Spring Tips to Help you Keep Cool and Save Energy This Summer
Summer is just around the corner and in many areas of the country, from May to September, it means a sequence of hot days and warm nights, with high humidity and occasional heavy precipitation. Soon enough, you might need to crank up your air conditioner just to get some relief from the heat.
Now consider that in the typical home, according to the U.S. Department of Energy, 40% of the overall energy consumption goes towards heating and cooling. If most of the money you spend in energy bills goes towards powering your air conditioning unit, using it often to keep cool during the hot summer days can significantly impact your finances.
There are, however a few things you can start doing in the spring that will help you keep cool and save energy this summer.
Gardening for Savings
Planting trees and tall bushes on the west and south sides of your home will provide shade and keep your home cool during the summer. According to the U.S. Department of Energy, three properly placed trees could save you between $100 and $250 a year in energy costs. Select deciduous species for the west side because they lose their leaves on the winter months and you can take advantage of the sun heat when it is cold. Evergreens are more suitable for the windy side of your home, and help shield it from the frigid winter winds. Below is a link to a great video about gardening for energy savings:
Dressing Your Windows
There are many energy saving window treatment options to choose from and according to the U.S. Department of energy, the savings can be quite substantial. Window blinds, horizontal or vertical, are quite effective in reducing heat gain. Medium colored drapes with a white plastic backing can reduce heat gain by 33%, the DOE reports, and they stay cooler in the summer because their pleats and folds lose heat through convection. Shades are also an inexpensive and simple way to reduce heat gain during the hot days. Shades, drapes and blinds should always remain closed during the day, especially in windows that are directly exposed to sunlight,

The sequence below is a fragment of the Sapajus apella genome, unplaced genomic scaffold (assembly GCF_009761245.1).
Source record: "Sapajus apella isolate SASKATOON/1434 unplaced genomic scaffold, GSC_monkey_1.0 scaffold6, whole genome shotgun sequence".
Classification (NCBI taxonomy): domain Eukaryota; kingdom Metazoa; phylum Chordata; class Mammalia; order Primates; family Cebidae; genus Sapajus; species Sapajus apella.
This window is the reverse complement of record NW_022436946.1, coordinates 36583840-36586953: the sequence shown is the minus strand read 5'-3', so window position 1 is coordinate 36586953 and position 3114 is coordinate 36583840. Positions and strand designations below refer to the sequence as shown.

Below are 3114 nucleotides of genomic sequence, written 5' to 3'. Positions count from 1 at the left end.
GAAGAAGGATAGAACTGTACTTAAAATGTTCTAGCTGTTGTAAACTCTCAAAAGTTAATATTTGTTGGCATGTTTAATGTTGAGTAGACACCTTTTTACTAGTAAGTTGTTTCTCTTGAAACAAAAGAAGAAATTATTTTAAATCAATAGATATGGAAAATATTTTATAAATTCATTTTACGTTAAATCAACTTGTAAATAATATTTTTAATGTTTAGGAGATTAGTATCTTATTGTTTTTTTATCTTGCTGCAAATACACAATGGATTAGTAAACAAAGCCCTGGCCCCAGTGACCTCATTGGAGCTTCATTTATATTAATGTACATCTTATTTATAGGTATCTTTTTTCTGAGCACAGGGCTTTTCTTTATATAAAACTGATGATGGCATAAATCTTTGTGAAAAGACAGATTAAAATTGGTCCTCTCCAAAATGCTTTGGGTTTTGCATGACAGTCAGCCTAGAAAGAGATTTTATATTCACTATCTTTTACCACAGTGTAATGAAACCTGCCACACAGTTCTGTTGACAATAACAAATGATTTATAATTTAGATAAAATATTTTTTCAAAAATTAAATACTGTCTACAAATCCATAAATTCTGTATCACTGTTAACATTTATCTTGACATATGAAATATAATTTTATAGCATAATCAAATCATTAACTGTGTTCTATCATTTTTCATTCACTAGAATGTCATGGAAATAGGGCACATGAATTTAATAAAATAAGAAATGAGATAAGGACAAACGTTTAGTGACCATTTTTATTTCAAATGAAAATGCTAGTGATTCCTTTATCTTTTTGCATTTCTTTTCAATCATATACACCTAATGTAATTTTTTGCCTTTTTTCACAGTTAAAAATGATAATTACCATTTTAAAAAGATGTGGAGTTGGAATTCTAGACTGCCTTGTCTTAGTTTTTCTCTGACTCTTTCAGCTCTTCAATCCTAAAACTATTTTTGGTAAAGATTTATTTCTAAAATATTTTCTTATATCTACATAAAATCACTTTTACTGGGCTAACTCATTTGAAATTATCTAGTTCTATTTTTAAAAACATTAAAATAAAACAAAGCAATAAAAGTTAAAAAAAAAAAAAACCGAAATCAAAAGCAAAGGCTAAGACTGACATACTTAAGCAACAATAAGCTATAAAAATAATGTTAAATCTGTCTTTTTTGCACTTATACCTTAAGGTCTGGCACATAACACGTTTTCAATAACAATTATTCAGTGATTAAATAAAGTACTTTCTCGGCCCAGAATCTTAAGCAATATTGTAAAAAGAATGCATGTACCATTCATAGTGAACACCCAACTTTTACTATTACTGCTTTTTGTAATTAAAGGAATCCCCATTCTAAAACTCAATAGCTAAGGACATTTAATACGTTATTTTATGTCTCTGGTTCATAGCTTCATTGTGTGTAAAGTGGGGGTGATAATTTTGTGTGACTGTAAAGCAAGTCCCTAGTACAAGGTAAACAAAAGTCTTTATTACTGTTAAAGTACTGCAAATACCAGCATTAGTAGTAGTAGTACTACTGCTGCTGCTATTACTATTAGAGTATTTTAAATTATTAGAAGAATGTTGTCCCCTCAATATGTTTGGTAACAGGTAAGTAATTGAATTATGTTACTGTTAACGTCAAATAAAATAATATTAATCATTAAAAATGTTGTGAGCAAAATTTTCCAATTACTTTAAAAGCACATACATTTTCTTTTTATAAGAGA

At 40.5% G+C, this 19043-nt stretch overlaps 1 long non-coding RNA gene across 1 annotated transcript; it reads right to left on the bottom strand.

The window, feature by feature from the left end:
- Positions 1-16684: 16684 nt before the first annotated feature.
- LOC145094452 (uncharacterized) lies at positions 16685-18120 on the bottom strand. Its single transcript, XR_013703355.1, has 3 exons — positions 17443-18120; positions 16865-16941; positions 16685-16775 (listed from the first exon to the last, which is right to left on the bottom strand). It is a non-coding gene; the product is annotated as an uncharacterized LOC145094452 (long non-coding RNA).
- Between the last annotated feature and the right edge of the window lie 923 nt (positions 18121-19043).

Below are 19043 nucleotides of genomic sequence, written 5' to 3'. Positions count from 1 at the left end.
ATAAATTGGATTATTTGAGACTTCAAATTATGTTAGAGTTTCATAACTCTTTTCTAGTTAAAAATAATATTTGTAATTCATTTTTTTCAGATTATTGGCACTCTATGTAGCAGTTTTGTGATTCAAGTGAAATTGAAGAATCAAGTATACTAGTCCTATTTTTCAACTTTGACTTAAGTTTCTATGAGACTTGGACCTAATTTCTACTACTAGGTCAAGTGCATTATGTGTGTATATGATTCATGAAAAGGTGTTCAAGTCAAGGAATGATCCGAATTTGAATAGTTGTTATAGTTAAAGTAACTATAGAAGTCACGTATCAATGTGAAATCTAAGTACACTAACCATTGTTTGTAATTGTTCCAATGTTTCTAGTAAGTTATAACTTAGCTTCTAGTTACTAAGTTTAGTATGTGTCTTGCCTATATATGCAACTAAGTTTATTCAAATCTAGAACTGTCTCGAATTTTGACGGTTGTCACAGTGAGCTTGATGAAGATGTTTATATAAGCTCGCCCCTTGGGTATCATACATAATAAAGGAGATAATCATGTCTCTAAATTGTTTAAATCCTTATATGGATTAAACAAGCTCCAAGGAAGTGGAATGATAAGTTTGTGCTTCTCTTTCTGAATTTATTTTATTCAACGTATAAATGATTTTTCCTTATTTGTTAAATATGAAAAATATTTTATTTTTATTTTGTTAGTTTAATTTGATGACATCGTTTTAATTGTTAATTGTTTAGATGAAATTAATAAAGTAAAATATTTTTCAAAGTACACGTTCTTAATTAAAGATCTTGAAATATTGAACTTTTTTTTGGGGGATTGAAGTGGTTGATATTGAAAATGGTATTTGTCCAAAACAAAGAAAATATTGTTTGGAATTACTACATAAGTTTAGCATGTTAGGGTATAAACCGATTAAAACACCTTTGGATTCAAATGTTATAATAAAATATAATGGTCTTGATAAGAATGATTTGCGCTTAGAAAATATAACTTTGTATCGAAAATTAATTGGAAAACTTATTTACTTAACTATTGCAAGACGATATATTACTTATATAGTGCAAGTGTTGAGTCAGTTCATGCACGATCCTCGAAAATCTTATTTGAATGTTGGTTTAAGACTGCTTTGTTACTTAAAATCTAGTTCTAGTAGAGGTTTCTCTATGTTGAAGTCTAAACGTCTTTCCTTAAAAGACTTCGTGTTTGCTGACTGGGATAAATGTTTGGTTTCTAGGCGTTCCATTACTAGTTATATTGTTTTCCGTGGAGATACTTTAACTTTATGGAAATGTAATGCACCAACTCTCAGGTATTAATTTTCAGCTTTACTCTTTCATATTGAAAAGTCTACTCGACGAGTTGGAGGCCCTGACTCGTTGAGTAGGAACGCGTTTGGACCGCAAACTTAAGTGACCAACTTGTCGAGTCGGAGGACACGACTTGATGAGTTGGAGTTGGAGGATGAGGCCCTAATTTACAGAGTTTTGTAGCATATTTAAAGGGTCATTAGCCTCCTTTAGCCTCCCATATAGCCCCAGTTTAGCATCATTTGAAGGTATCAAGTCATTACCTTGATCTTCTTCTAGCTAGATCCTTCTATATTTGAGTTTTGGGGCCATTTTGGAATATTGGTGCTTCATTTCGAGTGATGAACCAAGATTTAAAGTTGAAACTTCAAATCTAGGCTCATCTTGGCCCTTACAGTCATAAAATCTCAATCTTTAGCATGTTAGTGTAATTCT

Window awnings add architectural interest to your home and can reduce heat gain in the summer by up to 65% on south-facing windows and 77% on west-facing windows.
Get out of the Kitchen
If you don’t have a microwave, consider this. They are, by far, the most energy efficient cooking appliance. Microwave cooking also keeps you from using the oven and stove for long periods of time. Conventional stoves and ovens tend to heat up your home and put an extra burden on your air conditioning system.
Don’t like microwaves? Consider planning your meals ahead and using a slow cooker. You can also use other small appliances for cooking such as a toaster, electric griddle or waffle iron.
Hang your Clothes to Dry
Running the dryer can contribute to increasing the temperature in your home. Take advantage of clear, sunny and breezy days to dry your laundry outside on a clothing line. There are those that are not too fond of line drying because some pieces, like towels, don’t come out as fluffy or soft as they would from a dryer. That can easily be solved by running almost dry towels for a few minutes through a very short cycle in the dryer. Other garments can be steamed or steam-ironed after drying in the sun for freshness and softness.
Get a Home Energy Audit
If your Air Conditioning system isn’t working at top efficiency because your house lacks proper insulation and air sealing, or your ducts are leaky, uninsulated , dirty or unbalanced your home will be very uncomfortable and your energy bills much higher than they should. You might even think you need a bigger unit.
According to Steven Long, a certified energy conservation expert from Dr. Energy Saver Charlotte, when a home is properly air sealed and insulated, and the ducts are clean, sealed and balanced, homeowners often find out that their current system is actually bigger than they need, and they can actually downsize it!
Spring is a great time to have an energy audit performed at your home and to tackle energy efficiency improvement projects such as attic insulation, air sealing, crawl space sealing, ductwork, and HVAC upgrades. Your entire house can be more comfortable and energy efficient before the temperature rises to the point that you need your air conditioner.
Energy efficient improvements pay for themselves in terms of energy savings, but you can also take advantage of tax exemptions, and other local incentive programs to help you pay for them.